Facial interaction and eye contact has really made a huge difference to our client relationships. By always having video calls with the camera on when working with our international client base we are effectively letting each other into each other’s homes.  Video, particularly in the ‘working from home’ world has broken the ‘suited and booted’ status down; previously you were always expected in the business world to turn up well-dressed to a meeting and to put a great effort in your appearance. As much as this was a sign of professionalism and courtesy, this led to a certain rigidity and formality of the dialogue, but we are now changing this. Video is part of this honest ‘home-to-home’ interaction and it’s broken down barriers. To me this I think this really is one of the greatest positives of the past 18 months.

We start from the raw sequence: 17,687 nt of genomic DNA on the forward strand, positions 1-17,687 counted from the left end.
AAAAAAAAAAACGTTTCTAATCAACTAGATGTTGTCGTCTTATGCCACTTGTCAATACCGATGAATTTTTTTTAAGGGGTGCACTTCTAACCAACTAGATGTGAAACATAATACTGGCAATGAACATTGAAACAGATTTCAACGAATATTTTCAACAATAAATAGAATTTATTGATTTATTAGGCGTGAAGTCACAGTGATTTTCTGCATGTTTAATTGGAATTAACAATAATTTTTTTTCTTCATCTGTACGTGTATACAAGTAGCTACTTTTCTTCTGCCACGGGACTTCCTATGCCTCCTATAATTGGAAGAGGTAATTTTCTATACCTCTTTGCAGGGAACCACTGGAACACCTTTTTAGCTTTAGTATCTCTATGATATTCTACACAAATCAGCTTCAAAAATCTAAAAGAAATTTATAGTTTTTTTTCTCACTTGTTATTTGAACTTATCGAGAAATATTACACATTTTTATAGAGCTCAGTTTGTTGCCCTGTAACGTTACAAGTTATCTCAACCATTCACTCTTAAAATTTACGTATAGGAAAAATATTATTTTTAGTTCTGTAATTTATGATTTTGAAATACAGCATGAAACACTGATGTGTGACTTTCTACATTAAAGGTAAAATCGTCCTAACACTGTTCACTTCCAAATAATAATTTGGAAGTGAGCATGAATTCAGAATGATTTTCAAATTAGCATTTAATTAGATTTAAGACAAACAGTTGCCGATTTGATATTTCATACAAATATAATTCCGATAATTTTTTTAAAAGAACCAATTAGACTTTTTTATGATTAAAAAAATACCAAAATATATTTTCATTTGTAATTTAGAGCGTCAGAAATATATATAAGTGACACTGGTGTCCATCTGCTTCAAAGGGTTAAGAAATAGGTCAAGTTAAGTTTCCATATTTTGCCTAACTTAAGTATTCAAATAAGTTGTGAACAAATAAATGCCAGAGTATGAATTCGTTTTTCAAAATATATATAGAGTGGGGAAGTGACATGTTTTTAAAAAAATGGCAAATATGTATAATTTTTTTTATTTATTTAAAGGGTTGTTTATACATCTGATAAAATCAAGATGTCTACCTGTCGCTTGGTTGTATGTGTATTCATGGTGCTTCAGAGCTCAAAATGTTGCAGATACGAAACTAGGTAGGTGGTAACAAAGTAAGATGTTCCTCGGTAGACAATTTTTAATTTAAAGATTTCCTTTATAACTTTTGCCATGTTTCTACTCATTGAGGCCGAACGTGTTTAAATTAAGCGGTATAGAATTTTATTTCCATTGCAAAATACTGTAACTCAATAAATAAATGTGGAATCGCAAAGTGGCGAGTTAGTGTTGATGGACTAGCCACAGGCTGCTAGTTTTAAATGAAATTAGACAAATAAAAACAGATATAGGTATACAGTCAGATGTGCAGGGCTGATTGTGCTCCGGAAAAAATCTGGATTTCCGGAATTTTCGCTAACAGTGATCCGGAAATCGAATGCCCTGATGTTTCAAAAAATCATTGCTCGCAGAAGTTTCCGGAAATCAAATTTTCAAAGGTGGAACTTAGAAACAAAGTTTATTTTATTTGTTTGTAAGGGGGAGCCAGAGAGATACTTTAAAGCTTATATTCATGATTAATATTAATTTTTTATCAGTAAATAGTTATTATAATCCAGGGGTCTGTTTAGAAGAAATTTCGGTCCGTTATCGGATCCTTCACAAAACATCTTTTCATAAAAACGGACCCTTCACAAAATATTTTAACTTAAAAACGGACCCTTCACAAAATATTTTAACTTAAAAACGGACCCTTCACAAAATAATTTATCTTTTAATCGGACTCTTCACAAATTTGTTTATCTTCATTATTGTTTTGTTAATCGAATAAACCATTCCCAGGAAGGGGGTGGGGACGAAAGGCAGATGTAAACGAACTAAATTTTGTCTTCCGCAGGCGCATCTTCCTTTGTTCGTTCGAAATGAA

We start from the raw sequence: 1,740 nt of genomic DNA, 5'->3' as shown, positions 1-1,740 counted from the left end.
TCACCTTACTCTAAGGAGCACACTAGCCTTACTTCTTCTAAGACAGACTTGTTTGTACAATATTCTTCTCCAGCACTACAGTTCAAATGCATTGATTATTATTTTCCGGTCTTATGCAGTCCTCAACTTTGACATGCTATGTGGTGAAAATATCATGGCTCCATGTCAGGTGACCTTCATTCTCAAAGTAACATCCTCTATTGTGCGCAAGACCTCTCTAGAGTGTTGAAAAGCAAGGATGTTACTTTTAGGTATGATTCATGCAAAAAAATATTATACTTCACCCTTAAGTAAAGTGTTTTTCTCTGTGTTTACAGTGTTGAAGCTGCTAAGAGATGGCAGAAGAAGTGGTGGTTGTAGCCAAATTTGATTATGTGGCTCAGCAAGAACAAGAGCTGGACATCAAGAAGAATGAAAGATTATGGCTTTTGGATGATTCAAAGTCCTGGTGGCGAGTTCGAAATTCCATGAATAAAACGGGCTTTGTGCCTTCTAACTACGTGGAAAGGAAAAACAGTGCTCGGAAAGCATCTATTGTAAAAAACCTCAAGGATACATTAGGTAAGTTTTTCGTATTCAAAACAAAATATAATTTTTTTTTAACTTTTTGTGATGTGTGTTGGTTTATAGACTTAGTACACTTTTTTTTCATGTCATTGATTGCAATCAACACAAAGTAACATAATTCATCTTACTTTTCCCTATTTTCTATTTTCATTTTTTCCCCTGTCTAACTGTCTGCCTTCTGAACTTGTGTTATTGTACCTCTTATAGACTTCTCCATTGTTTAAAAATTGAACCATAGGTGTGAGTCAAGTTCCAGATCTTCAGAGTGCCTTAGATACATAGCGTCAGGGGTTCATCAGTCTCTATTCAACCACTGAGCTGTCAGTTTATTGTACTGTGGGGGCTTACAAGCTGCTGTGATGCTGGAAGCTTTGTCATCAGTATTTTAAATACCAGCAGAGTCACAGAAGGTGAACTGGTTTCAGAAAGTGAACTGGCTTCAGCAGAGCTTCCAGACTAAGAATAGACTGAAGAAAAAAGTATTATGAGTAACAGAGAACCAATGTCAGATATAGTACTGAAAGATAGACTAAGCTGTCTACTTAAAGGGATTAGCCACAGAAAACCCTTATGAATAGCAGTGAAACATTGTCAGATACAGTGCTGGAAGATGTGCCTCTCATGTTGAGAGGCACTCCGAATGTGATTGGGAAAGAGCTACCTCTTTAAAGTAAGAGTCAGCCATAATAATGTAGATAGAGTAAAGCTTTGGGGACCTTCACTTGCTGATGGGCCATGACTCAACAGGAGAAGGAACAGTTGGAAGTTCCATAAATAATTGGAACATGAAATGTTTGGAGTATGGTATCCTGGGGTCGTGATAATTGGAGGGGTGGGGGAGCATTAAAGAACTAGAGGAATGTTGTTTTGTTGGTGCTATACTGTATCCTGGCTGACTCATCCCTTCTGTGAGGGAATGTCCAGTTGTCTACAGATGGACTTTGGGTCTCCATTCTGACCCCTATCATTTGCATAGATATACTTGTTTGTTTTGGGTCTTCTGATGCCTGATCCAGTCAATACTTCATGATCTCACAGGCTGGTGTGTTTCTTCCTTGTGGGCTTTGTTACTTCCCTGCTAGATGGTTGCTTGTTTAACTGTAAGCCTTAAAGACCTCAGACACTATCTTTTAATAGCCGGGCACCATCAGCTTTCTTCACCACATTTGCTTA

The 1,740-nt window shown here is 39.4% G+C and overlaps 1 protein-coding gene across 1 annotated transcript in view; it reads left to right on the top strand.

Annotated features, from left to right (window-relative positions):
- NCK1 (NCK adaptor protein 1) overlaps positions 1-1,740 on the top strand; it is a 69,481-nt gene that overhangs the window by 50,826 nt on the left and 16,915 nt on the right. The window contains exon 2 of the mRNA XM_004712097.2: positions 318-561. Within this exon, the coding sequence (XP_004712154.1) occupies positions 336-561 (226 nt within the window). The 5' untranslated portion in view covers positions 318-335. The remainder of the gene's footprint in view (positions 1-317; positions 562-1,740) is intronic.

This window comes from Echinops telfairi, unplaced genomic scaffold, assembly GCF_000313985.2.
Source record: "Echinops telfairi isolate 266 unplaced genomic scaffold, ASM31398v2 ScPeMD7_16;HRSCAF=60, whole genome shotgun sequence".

Flexibility is also part of our value proposition in the events world, and we can deliver this more comfortably than ever before. A virtual event might have started at 5 pm GMT and go well into the early morning hours for us but with working from home we can schedule our hours, energy and team to suit our clients’ needs whatever time zone they need us to operate in.

One of the key advantages when working with our US clients for instance is the fact that that we effectively have more hours in the day and by the time they go back online we would have sometimes done the work that they’ve briefed at the start of their day and this is this is of huge value to keeping up the momentum of a project. When I run US events clients can call me at 8 or 9 pm GMT and this this is no longer a problem when working from home.

Fundamentally, in the world of events we’ve never been a 9-5 industry, and we’ve never been a 9-to-5 agency, but due to project deadlines and due to client time zones the only criteria of success is that clients are being serviced. Clock-watching is absolutely not part of this equation!

 

Give us a couple of examples from your event work which show ‘the Activate way’ in practice?